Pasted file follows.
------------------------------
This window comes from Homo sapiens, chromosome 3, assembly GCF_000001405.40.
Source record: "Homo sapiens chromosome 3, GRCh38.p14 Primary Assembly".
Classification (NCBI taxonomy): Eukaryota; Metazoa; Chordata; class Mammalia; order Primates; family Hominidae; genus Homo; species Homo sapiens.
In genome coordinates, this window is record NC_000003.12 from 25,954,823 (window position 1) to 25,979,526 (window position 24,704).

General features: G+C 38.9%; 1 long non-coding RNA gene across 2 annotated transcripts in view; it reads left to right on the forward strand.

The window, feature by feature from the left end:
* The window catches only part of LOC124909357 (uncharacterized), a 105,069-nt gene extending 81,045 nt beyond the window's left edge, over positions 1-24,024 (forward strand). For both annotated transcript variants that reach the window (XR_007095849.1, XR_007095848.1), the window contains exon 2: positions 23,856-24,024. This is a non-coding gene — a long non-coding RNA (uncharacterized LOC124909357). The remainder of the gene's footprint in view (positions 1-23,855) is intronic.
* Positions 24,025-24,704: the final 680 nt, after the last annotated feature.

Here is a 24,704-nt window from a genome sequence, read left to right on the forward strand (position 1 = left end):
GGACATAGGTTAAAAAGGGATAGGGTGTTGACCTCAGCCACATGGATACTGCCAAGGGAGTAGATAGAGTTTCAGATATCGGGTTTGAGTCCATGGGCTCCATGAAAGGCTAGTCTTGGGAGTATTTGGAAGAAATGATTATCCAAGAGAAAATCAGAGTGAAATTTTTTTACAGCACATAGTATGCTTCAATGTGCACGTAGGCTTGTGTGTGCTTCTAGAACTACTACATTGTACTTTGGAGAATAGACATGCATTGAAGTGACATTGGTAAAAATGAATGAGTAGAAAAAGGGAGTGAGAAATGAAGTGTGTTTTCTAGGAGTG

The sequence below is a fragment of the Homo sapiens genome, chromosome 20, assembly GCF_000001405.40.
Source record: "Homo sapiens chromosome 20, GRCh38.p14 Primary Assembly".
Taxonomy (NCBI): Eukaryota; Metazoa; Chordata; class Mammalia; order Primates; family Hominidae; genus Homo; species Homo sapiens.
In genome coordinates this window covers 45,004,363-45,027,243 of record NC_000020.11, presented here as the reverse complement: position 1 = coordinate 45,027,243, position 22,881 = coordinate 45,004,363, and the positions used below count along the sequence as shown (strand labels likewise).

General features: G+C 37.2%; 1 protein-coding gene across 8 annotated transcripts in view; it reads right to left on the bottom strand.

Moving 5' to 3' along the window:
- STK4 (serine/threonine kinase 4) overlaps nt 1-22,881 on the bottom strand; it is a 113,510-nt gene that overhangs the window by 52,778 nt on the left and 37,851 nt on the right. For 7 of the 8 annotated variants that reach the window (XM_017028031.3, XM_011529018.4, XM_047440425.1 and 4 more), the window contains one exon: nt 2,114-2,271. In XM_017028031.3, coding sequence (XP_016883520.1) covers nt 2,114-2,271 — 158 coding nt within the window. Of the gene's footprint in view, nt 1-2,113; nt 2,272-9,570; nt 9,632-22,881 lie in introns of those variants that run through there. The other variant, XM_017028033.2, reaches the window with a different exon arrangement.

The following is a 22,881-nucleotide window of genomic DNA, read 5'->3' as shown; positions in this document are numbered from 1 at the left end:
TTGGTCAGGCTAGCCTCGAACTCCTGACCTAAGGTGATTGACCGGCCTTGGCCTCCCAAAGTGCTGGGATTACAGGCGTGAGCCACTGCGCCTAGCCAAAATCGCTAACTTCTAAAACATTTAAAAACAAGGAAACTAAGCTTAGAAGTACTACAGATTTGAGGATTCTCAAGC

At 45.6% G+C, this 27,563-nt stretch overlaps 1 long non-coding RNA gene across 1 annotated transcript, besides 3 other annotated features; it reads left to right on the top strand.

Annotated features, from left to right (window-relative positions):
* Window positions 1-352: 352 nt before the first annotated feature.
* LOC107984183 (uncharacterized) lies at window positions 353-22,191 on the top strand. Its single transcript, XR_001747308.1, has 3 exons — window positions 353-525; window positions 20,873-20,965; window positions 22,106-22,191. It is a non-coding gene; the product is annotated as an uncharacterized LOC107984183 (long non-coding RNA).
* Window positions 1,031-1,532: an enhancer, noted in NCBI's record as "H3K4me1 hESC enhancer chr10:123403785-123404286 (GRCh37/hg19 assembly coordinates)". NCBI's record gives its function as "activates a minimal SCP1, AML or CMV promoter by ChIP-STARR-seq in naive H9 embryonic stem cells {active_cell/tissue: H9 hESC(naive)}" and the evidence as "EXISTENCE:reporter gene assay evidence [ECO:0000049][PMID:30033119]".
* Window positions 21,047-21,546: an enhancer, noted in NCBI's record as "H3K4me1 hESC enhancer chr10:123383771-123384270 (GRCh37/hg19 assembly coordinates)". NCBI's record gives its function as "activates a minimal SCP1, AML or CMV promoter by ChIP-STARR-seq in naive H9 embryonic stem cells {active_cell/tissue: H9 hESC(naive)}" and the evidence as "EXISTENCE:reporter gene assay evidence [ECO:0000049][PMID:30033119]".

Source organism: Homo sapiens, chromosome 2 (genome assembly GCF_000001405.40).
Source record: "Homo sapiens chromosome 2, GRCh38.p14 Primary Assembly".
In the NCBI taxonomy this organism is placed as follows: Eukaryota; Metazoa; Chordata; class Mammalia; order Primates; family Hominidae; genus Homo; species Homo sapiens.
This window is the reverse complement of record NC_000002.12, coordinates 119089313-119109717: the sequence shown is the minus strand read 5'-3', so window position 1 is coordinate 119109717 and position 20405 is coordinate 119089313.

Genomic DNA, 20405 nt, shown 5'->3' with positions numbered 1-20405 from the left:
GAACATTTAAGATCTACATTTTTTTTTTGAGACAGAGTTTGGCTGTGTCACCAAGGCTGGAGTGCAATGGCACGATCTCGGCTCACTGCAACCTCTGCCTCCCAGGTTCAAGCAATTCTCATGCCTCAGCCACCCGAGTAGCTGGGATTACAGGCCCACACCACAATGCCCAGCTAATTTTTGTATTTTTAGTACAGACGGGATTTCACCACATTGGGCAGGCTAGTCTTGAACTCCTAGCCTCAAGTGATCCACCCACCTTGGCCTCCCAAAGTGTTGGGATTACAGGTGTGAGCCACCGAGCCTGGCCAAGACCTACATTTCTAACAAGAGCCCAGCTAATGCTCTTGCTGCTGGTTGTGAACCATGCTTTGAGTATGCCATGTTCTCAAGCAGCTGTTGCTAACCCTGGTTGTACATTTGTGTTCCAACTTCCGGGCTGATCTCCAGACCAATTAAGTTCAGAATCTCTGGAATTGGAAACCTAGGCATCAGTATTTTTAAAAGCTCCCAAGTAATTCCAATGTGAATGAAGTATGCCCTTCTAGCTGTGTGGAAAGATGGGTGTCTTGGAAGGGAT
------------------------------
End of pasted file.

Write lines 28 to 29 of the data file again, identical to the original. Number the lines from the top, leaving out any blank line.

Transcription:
In the NCBI taxonomy this organism is placed as follows: Eukaryota; Metazoa; Chordata; class Mammalia; order Primates; family Hominidae; genus Homo; species Homo sapiens.
This window is the reverse complement of record NC_000002.12, coordinates 119089313-119109717: the sequence shown is the minus strand read 5'-3', so window position 1 is coordinate 119109717 and position 20405 is coordinate 119089313.